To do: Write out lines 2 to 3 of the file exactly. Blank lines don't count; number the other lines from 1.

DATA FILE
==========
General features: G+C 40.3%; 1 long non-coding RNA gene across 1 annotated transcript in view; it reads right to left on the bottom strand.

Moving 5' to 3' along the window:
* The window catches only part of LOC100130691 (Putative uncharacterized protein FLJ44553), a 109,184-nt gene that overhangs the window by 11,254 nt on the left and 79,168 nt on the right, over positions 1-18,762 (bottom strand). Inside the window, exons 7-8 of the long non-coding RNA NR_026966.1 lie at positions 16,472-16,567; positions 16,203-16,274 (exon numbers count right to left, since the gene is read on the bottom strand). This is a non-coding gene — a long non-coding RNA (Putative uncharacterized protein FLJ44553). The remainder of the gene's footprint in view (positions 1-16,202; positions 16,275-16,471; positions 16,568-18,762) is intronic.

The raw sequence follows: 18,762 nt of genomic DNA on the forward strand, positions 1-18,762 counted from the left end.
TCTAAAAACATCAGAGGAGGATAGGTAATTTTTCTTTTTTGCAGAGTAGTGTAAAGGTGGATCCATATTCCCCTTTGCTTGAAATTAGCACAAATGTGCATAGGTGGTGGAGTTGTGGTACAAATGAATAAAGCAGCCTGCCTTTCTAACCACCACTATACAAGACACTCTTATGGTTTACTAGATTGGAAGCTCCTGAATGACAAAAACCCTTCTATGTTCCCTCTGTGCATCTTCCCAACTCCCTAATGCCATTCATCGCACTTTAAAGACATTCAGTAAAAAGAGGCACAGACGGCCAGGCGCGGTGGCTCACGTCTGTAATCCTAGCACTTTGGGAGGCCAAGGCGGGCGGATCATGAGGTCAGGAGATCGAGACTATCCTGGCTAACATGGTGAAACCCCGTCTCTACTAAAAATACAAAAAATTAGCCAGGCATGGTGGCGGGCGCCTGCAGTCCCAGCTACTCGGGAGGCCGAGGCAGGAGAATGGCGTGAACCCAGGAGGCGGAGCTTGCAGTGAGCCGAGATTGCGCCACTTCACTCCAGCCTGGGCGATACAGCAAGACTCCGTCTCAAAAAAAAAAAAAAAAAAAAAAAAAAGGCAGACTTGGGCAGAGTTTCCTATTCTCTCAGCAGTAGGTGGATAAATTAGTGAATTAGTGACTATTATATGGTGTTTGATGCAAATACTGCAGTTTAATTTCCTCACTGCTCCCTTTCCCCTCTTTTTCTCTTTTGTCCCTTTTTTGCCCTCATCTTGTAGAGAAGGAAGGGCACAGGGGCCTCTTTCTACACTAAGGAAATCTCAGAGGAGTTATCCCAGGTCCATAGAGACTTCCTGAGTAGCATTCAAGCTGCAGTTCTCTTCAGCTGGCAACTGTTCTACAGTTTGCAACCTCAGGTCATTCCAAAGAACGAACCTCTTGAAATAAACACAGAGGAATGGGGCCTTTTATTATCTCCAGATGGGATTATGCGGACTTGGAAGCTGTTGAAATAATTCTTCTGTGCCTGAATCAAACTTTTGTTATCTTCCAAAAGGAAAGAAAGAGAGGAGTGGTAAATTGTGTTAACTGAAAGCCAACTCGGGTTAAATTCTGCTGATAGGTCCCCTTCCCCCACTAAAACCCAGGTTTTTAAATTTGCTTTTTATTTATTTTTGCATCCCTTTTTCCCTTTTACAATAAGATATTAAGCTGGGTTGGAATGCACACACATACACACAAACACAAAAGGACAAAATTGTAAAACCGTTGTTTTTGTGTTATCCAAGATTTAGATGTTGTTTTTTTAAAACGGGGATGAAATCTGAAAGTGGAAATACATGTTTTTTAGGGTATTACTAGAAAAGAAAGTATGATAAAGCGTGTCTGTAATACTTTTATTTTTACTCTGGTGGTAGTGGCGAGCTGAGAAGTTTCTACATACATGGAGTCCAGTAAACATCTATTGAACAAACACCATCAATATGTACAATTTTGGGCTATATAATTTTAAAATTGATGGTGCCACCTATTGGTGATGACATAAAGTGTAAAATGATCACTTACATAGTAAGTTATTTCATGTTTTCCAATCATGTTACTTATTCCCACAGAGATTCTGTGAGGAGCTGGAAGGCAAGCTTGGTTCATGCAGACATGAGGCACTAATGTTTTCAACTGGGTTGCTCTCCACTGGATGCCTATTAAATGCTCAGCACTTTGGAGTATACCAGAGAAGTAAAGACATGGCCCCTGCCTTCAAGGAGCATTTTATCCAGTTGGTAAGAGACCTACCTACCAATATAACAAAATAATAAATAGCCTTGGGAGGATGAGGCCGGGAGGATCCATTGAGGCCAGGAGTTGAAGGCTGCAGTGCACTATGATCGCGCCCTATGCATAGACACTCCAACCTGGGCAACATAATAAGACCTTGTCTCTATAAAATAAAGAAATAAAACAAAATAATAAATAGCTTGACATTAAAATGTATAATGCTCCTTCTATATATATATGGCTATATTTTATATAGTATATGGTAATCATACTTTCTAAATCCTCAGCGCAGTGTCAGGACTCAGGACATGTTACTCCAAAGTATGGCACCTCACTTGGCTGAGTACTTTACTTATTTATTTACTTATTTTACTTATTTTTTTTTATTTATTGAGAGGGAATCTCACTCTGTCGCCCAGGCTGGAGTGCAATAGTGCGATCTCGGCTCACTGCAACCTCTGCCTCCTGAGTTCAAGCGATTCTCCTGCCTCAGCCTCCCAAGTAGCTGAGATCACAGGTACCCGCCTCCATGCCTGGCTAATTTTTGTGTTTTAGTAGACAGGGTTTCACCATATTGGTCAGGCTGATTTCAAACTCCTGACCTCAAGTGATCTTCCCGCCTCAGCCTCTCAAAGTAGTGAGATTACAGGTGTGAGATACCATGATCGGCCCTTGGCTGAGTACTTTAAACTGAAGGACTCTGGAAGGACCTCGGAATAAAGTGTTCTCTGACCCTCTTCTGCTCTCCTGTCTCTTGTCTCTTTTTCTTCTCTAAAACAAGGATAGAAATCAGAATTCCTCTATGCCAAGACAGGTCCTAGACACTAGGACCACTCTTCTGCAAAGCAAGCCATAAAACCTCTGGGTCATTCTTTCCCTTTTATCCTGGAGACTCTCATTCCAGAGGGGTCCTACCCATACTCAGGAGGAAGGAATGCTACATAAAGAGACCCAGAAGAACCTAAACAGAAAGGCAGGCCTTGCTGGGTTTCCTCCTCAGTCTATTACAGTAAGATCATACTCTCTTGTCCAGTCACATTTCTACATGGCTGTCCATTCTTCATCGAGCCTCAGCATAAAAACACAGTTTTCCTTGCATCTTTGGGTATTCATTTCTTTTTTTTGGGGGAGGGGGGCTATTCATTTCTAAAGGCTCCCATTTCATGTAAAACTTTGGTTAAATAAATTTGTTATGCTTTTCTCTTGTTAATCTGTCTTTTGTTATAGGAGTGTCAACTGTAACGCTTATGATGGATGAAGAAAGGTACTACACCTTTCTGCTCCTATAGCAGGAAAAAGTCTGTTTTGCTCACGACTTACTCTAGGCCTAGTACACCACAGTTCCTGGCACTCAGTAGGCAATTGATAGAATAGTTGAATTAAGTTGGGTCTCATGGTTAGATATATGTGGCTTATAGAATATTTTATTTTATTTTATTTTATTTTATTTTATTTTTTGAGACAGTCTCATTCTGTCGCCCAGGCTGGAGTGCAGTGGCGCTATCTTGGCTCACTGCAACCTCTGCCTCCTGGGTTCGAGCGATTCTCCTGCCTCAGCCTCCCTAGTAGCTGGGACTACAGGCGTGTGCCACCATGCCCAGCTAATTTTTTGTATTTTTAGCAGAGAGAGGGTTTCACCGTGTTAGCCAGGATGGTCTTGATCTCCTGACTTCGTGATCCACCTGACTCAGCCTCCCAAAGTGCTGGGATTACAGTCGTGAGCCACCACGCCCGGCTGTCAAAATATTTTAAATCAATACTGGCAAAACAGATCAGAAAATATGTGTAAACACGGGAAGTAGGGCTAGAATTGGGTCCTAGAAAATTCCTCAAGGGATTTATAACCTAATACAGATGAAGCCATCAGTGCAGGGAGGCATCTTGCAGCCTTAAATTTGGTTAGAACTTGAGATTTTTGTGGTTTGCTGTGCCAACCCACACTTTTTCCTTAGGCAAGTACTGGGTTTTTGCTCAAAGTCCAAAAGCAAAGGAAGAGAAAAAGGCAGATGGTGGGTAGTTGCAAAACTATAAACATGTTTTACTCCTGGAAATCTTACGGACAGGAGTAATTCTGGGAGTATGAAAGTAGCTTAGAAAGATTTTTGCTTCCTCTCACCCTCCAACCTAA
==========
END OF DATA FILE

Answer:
Moving 5' to 3' along the window:
* The window catches only part of LOC100130691 (Putative uncharacterized protein FLJ44553), a 109,184-nt gene that overhangs the window by 11,254 nt on the left and 79,168 nt on the right, over positions 1-18,762 (bottom strand). Inside the window, exons 7-8 of the long non-coding RNA NR_026966.1 lie at positions 16,472-16,567; positions 16,203-16,274 (exon numbers count right to left, since the gene is read on the bottom strand). This is a non-coding gene — a long non-coding RNA (Putative uncharacterized protein FLJ44553). The remainder of the gene's footprint in view (positions 1-16,202; positions 16,275-16,471; positions 16,568-18,762) is intronic.